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Summary: This is a personal message preached on Dr. king’s Sunday, in which I challenge us, especially African Americans as to recapture the dream by going back up the mountain to see the promised land.

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Dr. King Reflections by Rick Gillespie- Mobley

Go Back To The Mountaintop

Deuteronomy 34:1-12 Ephesians 6:10-18

Martin Luther King Jr. was first and foremost a preacher of the gospel. Much of his imagery in his messages came from being grounded in the word of God. He uses a lot of the minor prophets imagery for justice, for mercy, and for righteousness. The imagery he uses of having a dream, can be traced to Joseph in the bible having a dream of what the future was going to be like.

In his final public address we find Dr. King saying And I’ve looked over ---, and I’ve seen the Promised Land. --- I may not get there with you. -----But I want you to know tonight, (Yes) that we, as a people, will get to the Promised Land. ----- And so I’m happy tonight; I’m not worried about anything; I’m not fearing any man. Mine eyes have seen the glory of the coming of the Lord.

The imagery of the promised land and the mountain top came directly out of our Old Testament reading in Deuteronomy. God had promised to bring His people out of slavery in Egypt and to lead them to a new promised land where they would find freedom and justice, and a place to call their own.

Moses was God’s appointed leader for the people to make it to the promise land. However Moses stumbled in his leadership and God told him that he would not be able to enter the promised land. When Moses asked God for another chance, God told him, you may go up the mountain and see the promise land, but you will not be able to enter into it. Moses did in fact go up the mountain, and he saw from a distance what God had is store for the people.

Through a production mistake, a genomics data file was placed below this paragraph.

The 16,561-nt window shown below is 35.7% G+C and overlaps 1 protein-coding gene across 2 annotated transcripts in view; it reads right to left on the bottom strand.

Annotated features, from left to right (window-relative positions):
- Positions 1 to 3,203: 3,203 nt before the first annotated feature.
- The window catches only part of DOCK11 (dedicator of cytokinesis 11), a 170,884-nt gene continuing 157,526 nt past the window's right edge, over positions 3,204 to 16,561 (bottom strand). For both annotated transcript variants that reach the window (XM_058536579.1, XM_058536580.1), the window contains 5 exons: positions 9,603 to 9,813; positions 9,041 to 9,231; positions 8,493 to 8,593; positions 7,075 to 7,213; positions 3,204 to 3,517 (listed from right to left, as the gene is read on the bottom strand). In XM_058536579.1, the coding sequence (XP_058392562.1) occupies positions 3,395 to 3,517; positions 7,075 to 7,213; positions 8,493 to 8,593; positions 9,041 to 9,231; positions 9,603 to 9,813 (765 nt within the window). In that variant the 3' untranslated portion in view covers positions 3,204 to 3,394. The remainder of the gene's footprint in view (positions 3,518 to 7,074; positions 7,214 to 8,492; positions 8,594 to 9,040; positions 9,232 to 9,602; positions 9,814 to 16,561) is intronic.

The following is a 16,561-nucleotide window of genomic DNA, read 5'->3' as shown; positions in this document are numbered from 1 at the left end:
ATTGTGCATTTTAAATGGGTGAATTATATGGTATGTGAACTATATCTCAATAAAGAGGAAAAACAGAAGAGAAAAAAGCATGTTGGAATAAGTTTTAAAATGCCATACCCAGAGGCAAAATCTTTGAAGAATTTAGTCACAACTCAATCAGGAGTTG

Dr. Martin Luther King Jr. had that same experience as Moses in a spiritual sense in that he saw a promised land from where he was standing. It was not just for Black People but for all people, yet knowing in his heart that he would not get to physically enter that land. This year we will observe the 40th anniversary of Dr. King’s death. 40 is a significant number in the Bible in that it often represents a generation.

The children of Israel spent 40 years in the desert because they would not go into the promised land when it was first presented to them. The 40 year period was given in order for all of the fighting soldiers 20 and older who came out of Egypt would perish. A new generation would inherit the promised land. One of the things about a generation is that with the passing of the leaders of a generation, the people were quick to forget where they had been, and from where God had brought them from.

We live in a world today in which all of our young adults 39 and under were not alive to see the world of which Dr. King began his ministry. They do not understand the official government endorsement of the Jim Crow Laws, the burden of segregation, nor the unity that once existed in the Black community and the role of the Black Church in society.

Many do not understand what the big fuss was that Dr. King and other civil rights leaders seemed to be complaining about. Some youth ask if Dr. King was a real person. They do not understand the doctrines of last hired and first fired. They don’t understand that just because you have the money does not mean you can live in the neighborhood.

Some are naive enough to believe that if they had been around, they would have given southern sheriffs and policemen a piece of their minds if they had felt dished or disrespected.. They have no concept that in return they would have had their brains splattered against a jail wall with no one ever coming to justice for the crime and their families never knowing what happened to them.

I was born in 1956 in the heart of Ga in a little town called Dublin. It was a large agricultural place with plenty of farmlands owned by whites but worked by Negroes. Most of you never heard of Dublin, but that I discovered was intentional. The US Air Force had wanted to build a base in Dublin, but the local politicians fought against it. The base was eventually built in the city of Warner Robbins.

You may have heard of Warner Robbins AFB. It turns out, had the AFB had been built in Dublin, it would have taken too many Negroes out of the white farmer’s fields and presented them with a chance at real decent jobs. The local powers would rather keep Negroes poor and in check, than do what was best for the local area economy.

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